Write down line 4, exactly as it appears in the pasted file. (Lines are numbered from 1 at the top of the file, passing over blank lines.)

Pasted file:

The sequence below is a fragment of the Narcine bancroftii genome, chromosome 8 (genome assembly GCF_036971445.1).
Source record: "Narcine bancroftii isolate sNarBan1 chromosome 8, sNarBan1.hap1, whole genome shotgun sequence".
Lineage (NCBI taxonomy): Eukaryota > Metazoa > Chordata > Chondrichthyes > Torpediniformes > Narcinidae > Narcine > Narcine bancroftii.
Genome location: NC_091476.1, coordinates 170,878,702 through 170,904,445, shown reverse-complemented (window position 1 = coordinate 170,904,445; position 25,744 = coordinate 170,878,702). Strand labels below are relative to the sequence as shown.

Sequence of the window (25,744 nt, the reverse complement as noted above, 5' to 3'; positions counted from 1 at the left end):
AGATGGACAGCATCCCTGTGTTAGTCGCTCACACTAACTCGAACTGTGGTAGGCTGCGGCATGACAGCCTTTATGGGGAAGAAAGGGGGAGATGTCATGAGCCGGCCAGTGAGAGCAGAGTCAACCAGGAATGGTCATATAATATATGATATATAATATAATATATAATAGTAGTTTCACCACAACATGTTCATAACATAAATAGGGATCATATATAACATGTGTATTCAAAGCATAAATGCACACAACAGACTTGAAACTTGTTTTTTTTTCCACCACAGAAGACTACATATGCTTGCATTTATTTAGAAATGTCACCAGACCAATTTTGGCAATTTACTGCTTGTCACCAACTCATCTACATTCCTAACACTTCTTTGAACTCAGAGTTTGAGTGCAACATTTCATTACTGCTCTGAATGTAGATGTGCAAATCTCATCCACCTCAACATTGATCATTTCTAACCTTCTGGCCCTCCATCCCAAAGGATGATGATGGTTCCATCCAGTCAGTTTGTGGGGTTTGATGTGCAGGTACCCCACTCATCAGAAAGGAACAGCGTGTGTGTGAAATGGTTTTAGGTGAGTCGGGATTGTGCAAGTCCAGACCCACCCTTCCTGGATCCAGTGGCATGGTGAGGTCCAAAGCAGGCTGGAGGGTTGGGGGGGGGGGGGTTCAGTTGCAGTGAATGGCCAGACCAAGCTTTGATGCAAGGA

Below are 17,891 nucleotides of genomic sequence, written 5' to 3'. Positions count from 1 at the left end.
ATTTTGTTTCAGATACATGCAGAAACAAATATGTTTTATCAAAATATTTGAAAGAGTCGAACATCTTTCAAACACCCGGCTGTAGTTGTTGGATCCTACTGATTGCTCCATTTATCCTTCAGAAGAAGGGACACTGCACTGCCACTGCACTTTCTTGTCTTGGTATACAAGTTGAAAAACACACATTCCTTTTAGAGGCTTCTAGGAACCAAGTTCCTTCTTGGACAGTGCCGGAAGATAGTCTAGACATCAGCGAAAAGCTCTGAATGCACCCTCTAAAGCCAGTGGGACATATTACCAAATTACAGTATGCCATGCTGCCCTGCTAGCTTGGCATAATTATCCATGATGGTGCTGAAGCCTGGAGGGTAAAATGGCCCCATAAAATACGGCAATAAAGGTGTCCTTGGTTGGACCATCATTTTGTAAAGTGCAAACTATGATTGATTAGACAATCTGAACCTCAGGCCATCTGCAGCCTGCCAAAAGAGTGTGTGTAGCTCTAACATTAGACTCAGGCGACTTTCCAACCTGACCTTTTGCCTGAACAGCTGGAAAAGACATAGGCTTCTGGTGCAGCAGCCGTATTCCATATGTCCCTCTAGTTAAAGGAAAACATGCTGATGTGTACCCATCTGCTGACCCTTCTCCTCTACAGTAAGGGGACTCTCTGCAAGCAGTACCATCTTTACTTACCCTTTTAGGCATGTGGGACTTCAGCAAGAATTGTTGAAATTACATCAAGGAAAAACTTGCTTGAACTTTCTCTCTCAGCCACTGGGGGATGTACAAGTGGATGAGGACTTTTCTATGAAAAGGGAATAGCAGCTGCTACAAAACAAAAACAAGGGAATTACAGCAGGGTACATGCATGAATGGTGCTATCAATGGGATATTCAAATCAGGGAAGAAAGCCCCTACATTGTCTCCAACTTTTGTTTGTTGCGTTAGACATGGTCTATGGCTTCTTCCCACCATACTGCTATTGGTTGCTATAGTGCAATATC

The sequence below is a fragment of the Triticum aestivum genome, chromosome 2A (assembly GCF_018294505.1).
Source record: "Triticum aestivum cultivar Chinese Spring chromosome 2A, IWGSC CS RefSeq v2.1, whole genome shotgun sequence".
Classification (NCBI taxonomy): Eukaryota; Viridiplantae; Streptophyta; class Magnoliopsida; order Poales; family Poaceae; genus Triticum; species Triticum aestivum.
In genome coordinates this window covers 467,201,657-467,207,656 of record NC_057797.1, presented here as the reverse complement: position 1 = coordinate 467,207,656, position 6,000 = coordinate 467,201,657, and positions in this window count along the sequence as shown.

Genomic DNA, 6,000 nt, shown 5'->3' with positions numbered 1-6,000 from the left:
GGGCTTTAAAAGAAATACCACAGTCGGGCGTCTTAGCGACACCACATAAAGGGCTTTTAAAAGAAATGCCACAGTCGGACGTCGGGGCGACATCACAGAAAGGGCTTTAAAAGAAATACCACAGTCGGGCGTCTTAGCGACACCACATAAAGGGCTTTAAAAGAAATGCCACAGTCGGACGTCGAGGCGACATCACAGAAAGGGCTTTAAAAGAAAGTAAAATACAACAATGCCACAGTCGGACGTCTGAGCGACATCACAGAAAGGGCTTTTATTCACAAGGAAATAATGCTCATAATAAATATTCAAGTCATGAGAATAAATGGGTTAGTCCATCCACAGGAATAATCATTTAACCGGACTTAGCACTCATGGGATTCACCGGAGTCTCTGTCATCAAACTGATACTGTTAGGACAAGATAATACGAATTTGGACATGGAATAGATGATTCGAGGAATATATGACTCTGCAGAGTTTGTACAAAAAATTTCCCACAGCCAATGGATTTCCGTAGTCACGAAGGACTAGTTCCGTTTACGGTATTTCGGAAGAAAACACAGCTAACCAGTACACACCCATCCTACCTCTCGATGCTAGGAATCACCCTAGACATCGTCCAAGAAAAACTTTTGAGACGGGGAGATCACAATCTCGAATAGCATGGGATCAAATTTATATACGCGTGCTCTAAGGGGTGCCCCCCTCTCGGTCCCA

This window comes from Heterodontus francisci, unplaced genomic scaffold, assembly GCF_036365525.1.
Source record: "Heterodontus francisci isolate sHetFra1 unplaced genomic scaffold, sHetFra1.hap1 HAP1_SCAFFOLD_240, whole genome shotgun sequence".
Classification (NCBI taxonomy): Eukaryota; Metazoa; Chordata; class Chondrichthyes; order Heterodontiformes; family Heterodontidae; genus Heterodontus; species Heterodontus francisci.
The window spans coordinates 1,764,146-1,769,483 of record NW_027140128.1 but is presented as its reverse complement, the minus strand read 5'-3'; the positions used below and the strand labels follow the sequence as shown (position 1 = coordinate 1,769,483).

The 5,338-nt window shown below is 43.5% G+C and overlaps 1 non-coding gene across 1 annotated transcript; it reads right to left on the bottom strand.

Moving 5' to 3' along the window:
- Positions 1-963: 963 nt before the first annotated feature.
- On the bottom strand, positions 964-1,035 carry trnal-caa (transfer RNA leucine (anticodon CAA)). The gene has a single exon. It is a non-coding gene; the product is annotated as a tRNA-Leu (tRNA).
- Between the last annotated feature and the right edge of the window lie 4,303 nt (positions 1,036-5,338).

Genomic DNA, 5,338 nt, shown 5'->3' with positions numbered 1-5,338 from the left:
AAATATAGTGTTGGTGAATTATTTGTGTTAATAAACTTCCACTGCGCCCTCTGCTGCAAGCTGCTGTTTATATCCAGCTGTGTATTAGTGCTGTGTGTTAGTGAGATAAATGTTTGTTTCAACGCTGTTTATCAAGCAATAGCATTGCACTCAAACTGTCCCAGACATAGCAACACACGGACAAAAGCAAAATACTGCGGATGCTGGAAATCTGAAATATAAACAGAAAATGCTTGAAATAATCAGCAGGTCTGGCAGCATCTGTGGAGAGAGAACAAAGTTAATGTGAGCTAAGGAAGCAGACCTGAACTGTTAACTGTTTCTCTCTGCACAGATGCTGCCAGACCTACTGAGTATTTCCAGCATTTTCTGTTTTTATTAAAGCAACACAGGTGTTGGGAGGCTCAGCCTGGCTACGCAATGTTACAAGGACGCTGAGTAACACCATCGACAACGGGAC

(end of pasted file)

Genome location: NC_091476.1, coordinates 170,878,702 through 170,904,445, shown reverse-complemented (window position 1 = coordinate 170,904,445; position 25,744 = coordinate 170,878,702). Strand labels below are relative to the sequence as shown.